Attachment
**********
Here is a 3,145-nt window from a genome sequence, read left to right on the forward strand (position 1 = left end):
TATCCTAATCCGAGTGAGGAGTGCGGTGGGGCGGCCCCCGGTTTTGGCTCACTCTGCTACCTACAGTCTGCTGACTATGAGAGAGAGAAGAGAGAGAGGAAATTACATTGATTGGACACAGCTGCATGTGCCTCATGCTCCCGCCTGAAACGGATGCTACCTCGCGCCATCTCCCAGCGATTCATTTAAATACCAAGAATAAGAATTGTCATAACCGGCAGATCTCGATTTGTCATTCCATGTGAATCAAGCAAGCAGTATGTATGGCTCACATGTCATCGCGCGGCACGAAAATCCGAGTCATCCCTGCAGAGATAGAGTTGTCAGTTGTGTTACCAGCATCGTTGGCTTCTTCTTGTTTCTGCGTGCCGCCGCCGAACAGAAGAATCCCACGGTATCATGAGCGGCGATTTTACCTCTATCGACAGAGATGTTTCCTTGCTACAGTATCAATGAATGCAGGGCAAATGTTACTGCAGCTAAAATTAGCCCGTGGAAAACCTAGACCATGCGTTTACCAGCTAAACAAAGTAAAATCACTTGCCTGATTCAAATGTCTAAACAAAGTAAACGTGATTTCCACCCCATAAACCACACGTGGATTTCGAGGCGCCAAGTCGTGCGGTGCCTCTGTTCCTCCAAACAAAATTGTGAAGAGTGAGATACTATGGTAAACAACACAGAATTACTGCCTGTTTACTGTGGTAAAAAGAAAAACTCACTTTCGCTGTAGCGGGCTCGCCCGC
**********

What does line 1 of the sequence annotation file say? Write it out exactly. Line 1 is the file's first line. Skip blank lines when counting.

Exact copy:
Here is a 3,145-nt window from a genome sequence, read left to right on the forward strand (position 1 = left end):